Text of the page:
How to Conduct Plan Vs Actual Analysis With Spreadsheets

I have decades of experience working with plan vs. actual in spreadsheets. I have been using plan vs. actual analysis once a month, comparing forecasts and budgets to actual results, since I started Palo Alto Software in the 1980s. Short of expensive budgeting software for corporations, this was the only way to do it.

For the record, this method still works. Nowadays, you can get Microsoft Excel for a low monthly cost, equivalent to a lunch, and Google Sheets, a competent alternative, for free. There are also other spreadsheets available.

In this article, I will show you how to conduct your plan vs. actual analysis step by step, using your accounting and spreadsheet. As I write this in 2021, this topic is a classic. There may be better ways to do this (LivePlan does it automatically), but this method still works effectively and is widely used.

Start with your spreadsheet

Think of budgets and forecasts in a horizontal layout, with categories in the leftmost column and months spreading to the right, one month per column. Here is an example (showing only 3 months due to space limitations).

How to Conduct a Plan Vs Actual Analysis With Spreadsheets in 2022

If you scroll to the right on this spreadsheet, you’ll see 12 months and a column summarizing the whole year.

Spreadsheets are a programming language, not just an application, with infinite possibilities.

Forecasting and budget math in spreadsheets is usually simple.

Don’t be intimidated by the appearance of a spreadsheet. It doesn’t require much expertise. In the example above, the spreadsheet uses formulas to calculate numbers. Cells in the spreadsheet are identified by rows and columns, and the calculations are usually straightforward. For instance, the calculation for new bicycles is units multiplied by price. Sales are located in cell D19, and the formula multiplies D20 (units) by D21 (price).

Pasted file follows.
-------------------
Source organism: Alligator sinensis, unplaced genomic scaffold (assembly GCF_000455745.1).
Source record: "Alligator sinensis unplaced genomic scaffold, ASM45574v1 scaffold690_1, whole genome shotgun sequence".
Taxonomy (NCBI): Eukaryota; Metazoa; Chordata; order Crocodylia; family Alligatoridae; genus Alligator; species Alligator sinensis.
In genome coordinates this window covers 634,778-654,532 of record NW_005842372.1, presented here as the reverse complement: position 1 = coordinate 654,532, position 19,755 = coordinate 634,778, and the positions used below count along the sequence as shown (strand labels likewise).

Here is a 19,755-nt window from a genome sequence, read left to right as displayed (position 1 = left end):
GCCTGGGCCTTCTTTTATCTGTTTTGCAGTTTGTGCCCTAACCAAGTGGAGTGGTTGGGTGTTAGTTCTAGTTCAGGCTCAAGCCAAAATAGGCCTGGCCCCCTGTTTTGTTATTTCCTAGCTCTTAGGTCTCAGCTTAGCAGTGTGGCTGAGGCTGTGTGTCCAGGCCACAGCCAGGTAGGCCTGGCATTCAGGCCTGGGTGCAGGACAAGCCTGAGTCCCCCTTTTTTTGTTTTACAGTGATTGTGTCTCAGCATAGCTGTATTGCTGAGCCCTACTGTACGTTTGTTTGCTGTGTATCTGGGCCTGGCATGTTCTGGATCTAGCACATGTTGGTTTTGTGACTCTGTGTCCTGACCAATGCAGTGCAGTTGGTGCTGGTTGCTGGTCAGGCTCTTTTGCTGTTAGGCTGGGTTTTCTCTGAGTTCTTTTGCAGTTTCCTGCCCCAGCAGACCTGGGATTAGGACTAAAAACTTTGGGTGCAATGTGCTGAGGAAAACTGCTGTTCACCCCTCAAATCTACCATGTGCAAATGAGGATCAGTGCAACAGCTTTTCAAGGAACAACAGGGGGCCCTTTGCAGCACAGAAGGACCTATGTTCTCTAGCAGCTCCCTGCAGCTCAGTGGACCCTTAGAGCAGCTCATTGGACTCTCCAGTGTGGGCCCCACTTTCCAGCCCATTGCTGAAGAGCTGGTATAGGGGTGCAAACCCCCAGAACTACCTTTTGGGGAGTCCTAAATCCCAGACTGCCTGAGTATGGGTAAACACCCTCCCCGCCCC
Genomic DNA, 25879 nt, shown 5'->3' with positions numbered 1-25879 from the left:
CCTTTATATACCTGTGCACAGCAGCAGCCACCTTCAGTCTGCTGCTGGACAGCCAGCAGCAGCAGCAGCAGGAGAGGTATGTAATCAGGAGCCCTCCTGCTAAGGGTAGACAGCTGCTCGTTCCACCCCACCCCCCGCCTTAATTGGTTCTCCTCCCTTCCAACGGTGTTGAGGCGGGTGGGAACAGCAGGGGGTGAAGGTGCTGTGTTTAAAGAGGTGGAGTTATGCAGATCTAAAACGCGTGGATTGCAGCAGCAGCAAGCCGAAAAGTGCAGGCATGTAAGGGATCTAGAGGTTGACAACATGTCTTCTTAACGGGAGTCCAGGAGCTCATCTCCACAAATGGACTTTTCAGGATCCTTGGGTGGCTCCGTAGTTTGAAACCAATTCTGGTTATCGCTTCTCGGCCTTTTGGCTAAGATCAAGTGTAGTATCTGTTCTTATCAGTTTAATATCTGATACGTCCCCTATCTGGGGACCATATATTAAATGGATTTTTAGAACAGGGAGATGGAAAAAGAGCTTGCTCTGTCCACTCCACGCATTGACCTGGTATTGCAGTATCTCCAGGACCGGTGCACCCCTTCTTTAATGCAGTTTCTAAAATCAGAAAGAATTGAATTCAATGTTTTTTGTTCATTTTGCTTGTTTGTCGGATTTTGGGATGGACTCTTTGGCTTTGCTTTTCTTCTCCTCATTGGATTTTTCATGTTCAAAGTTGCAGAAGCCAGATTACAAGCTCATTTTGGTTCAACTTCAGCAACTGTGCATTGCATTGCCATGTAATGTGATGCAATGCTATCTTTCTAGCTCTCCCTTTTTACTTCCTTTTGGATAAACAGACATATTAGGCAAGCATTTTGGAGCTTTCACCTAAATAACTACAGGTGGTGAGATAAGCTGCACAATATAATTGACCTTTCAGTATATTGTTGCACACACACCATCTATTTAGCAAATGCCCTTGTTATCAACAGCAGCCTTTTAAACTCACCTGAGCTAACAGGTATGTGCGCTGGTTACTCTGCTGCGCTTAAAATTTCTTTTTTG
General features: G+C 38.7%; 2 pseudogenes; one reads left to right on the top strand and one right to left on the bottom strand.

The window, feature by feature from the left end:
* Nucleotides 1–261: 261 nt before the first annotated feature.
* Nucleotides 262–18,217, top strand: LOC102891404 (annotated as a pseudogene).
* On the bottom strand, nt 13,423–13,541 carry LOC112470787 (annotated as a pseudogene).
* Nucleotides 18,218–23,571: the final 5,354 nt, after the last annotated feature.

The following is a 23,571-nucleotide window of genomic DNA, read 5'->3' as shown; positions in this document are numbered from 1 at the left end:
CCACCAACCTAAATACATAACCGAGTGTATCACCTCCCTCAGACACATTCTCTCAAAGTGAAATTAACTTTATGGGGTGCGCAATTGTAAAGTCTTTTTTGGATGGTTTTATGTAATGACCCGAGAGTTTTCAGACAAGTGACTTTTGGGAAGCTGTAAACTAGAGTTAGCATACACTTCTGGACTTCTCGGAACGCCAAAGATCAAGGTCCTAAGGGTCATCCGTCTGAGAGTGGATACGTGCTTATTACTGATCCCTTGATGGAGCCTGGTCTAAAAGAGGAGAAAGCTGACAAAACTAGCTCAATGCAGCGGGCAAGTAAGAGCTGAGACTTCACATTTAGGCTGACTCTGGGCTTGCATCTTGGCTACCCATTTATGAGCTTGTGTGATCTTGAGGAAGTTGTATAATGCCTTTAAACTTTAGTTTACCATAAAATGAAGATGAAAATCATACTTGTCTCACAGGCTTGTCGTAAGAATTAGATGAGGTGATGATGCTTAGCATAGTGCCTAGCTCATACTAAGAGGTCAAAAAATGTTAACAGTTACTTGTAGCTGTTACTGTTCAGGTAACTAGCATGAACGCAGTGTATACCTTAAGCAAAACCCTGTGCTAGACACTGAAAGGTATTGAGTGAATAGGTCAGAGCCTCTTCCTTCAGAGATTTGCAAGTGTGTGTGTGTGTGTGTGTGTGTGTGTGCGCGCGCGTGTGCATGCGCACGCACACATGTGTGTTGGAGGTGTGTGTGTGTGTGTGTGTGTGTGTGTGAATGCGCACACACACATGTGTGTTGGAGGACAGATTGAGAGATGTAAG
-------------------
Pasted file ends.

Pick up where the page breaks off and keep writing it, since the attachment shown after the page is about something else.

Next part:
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How to Conduct a Plan Vs Actual Analysis With Spreadsheets in 2022

Categories matter

Ensure that your sales forecast is organized in the same categories as your accounting system. This makes it easier to build a budget and compare it with actual results. Keep your chart of accounts aligned with your financial statements.

If your accounting system categorizes sales into meals, drinks, and other, your business plan should do the same. Maintain the product or service groups in your sales forecast that align with your chart of accounts. Avoid forecasting sales by channel if your bookkeeping tracks them by product.

For startup businesses, coordinate the bookkeeping and forecasting categories.

Refer to your last Income Statement (Profit & Loss) while developing your future projections.

  • If you have fewer than 20 rows for sales, costs, and expenses, match the rows in your projected statement with those in your accounting.
  • If your accounting system provides summary categories, consider using them in your business plan. Accounting requires detail, while planning needs a summary.

If your projection categories do not match the accounting output, it will be difficult to track plan vs. actual. This will require retyping and recalculating, and you’ll lose the most valuable benefit of business planning: effective management.

Set the right scope

These examples focus on the sales budget, but we recommend tracking and managing plan vs. actual for all your financials, including sales, costs, expenses, profit and loss, balance sheet, and cash flow.

Some items are more important than others, so prioritize accordingly. The areas where plan vs. actual analysis is most beneficial for management decisions are sales, costs, and expenses.

Putting your actual results into a spreadsheet